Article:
Southeast Asia GDP growth hit by trade war–report
HCM CITY — According to the Institute of Chartered Accountants in England and Wales’ latest Economic Update: South-East Asia report, Vietnam has benefited from some trade diversion effects caused by the trade war.
Nonetheless, ICAEW added, momentum in Vietnam was expected to ease to 6.6 percent in 2020 from 7 percent in 2019, given weaker Chinese import demand and increased trade protectionism.
Export-oriented economies had been the most impacted by the ongoing trade tensions, with Singapore only narrowly avoiding a technical recession in the third quarter.
Economic growth across the region was expected to slow from 5.1 percent in 2018 to 4.5 percent in 2019 and remain unchanged in 2020 amid high risks of a re-escalation in trade tensions.
Regional growth had slowed since 2018 and remained sluggish in the third quarter of 2019, with GDP growth across Southeast Asia rising only to 4.5 percent year-on-year from 4.4 per cent in the second quarter.
The US-China trade conflict had been a key driver of this slowdown, with trade uncertainty remaining a key drag on manufacturing, exports and investment.
Sian Fenner, ICAEW economic advisor and Oxford Economics lead Asia economist, said: “Although there has been some progress in the talks between the US and China, friction between the two countries remains high and the bulk of imposed tariffs are unlikely to be lifted anytime soon.
“Alongside slower Chinese domestic demand, we are cautious that the outlook for regional exports and private investment will remain challenging. As such, we expect South-East Asia’s GDP growth to moderate to 4.5 percent in 2020, remaining unchanged from 2019.”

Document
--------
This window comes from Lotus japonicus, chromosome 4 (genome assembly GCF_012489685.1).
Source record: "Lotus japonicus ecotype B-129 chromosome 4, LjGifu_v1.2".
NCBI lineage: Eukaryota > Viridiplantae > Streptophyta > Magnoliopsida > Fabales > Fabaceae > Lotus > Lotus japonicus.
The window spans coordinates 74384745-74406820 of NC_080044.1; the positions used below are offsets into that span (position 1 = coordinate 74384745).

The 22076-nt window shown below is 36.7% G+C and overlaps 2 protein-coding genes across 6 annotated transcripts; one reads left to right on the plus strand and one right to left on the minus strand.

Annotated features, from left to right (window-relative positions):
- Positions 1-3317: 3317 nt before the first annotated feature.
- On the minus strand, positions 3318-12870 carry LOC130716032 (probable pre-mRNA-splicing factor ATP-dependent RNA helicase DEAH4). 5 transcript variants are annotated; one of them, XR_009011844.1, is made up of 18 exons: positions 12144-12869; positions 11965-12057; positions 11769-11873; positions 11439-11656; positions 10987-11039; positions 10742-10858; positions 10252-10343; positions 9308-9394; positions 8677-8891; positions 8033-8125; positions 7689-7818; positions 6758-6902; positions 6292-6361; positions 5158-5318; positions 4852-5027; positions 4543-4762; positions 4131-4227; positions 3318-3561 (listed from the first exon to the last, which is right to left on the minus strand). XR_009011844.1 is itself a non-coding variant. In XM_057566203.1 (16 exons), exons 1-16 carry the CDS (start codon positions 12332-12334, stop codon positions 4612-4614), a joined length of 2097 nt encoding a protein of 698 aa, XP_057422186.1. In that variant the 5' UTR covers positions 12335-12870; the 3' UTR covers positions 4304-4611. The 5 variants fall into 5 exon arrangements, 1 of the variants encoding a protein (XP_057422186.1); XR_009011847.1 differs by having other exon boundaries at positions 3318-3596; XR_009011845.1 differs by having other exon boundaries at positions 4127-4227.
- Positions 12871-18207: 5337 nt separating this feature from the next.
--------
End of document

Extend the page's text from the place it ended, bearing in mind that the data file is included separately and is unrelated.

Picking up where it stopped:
Besides a more dovish US Federal Reserve, low inflation and a deteriorating economic outlook, regional central banks have shifted to a more accommodative stance.
The Philippines, Malaysia and Indonesia are expected to reduce interest rates by a further 25 basis points over the coming quarters, followed by an extended pause with fiscal stimulus to complement central bank efforts in cushioning the economic slowdown.
However, the room for fiscal manoeuvring will differ across the region. Most Southeast Asian economies such as Thailand and the Philippines are expected to roll out stronger fiscal impulses.
After running a series of fiscal surpluses, Singapore has the most fiscal room to ease policy. Given the highly uncertain trade environment, its government is likely to announce measures such as cash handouts and funding support for small and medium-sized enterprises in next year’s budget.
In contrast, both Vietnam and Malaysia are constrained, given current levels of public debt.
In Malaysia, despite the announcement of a mildly expansionary budget for 2020, the government’s continued emphasis on fiscal consolidation and the risks of fiscal slippage suggest limited room for further support.
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